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The idea of the 'Swedish model' has been a widespread and enduring concept in the social sciences since the 1930s, associated with the political dominance of the Social Democratic Party, peaceful social development and a tradition of political consensus. Taking this exceptionalism as their starting point, the essays in this volume present new research on Swedish political movements of the nineteenth and twentieth centuries which have been largely forgotten in history writing. The authors examine political outsiders in a double sense - both in their own time and in later historiography - and in doing so they contribute to a timely rethinking of the roots of contemporary Sweden. The volume will be of interest not only to specialists in the Nordic region, but also to readers with interests in the history of European popular politics, radical movements, collective violence and anarchism.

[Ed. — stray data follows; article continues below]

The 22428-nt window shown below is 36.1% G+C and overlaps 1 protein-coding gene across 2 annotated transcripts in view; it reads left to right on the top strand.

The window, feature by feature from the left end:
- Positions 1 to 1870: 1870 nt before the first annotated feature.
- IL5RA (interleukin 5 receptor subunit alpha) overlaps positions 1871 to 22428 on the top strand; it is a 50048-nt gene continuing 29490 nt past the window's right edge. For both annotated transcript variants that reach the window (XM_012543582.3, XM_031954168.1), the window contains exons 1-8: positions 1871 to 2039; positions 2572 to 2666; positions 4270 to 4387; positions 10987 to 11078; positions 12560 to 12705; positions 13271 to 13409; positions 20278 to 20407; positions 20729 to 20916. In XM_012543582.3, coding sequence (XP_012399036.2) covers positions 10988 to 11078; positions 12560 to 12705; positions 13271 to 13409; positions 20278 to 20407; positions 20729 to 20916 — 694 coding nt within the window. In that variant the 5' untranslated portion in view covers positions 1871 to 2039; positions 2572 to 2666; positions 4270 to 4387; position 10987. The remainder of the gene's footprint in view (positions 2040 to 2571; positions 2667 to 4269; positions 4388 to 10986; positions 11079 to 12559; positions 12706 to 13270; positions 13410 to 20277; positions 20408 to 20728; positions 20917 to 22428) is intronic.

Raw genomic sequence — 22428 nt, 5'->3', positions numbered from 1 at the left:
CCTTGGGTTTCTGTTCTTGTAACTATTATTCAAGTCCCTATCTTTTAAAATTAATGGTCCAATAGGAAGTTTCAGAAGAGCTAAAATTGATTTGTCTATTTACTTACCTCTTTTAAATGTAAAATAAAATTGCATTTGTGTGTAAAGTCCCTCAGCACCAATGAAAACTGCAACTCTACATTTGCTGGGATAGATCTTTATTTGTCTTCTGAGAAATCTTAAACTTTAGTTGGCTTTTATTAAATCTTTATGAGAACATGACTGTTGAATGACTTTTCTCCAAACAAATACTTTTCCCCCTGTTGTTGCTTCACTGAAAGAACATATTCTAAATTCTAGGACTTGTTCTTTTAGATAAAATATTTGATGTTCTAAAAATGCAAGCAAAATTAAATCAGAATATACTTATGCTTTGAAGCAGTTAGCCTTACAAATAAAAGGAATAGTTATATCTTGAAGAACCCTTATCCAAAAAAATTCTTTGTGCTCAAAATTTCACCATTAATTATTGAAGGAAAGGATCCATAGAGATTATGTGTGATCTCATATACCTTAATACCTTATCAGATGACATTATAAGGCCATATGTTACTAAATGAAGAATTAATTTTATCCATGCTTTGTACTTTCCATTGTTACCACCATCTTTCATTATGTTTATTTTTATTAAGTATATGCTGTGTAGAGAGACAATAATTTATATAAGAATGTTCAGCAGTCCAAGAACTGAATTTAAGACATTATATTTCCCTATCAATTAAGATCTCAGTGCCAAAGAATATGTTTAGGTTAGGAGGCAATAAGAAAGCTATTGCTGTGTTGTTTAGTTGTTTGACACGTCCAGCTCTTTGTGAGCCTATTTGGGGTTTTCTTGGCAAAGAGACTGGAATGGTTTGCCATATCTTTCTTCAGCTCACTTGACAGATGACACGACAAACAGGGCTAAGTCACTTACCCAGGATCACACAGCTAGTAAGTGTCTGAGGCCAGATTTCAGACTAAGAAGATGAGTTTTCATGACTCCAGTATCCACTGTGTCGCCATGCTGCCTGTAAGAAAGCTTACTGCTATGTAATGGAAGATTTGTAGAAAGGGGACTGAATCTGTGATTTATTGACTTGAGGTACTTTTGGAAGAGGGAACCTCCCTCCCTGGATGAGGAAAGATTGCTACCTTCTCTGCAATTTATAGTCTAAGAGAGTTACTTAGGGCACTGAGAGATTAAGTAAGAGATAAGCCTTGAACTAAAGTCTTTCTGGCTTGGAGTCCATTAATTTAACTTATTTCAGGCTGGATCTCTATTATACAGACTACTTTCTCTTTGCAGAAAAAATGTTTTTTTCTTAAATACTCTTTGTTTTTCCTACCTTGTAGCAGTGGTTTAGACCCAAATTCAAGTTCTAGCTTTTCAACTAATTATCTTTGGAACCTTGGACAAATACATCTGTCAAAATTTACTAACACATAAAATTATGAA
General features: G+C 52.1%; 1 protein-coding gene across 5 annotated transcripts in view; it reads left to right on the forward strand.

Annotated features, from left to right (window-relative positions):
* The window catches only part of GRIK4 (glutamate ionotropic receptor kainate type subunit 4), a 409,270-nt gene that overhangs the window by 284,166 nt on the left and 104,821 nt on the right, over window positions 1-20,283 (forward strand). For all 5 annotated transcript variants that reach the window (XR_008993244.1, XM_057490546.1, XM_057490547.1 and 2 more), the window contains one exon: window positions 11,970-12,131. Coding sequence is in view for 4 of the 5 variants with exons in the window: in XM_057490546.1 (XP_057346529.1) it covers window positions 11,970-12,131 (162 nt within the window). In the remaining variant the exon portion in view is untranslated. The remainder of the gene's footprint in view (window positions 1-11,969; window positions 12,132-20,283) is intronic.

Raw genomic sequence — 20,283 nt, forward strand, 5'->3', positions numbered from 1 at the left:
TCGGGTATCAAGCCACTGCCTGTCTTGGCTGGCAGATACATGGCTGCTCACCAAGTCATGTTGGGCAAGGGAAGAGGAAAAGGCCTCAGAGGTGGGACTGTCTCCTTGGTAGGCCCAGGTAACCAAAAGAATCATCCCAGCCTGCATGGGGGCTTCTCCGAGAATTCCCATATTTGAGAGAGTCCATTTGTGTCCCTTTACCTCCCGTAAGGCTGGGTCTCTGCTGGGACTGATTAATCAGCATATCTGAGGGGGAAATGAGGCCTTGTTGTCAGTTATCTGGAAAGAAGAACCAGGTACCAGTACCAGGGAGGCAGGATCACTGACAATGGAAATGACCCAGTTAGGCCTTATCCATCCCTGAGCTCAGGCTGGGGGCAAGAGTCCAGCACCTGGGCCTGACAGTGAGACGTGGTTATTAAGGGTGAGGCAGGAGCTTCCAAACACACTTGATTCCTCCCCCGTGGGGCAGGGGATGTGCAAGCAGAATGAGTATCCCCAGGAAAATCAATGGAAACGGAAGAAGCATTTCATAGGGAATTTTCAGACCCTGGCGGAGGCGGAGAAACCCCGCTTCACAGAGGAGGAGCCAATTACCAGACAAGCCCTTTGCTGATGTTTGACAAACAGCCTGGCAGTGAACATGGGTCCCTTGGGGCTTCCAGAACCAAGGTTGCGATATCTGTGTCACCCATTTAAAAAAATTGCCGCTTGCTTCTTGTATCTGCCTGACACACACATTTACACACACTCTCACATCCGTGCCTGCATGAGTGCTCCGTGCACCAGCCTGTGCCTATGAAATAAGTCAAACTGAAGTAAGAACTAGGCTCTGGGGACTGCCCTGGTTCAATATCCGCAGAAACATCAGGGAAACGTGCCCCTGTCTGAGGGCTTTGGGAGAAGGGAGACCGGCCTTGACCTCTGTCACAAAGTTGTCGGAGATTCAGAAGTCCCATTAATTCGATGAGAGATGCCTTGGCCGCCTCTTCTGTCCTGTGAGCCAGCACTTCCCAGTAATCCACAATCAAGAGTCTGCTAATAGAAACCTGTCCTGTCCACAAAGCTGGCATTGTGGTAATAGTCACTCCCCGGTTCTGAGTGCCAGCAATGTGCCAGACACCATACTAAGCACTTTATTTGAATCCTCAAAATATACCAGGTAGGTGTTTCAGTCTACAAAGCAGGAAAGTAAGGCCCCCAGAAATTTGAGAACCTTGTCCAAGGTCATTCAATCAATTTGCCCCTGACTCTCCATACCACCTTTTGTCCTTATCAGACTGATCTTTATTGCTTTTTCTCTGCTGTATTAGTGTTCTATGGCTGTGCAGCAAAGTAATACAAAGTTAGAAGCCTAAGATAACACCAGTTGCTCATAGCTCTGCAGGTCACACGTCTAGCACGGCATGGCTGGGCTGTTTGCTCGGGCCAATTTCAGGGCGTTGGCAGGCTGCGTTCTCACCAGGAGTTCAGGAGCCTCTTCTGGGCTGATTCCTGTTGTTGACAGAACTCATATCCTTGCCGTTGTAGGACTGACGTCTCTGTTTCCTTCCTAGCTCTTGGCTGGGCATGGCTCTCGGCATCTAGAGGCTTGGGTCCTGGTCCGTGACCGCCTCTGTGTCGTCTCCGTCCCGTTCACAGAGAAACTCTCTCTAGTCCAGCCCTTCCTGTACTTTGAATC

The Secret Life of Science

Author : Jeremy J. Baumberg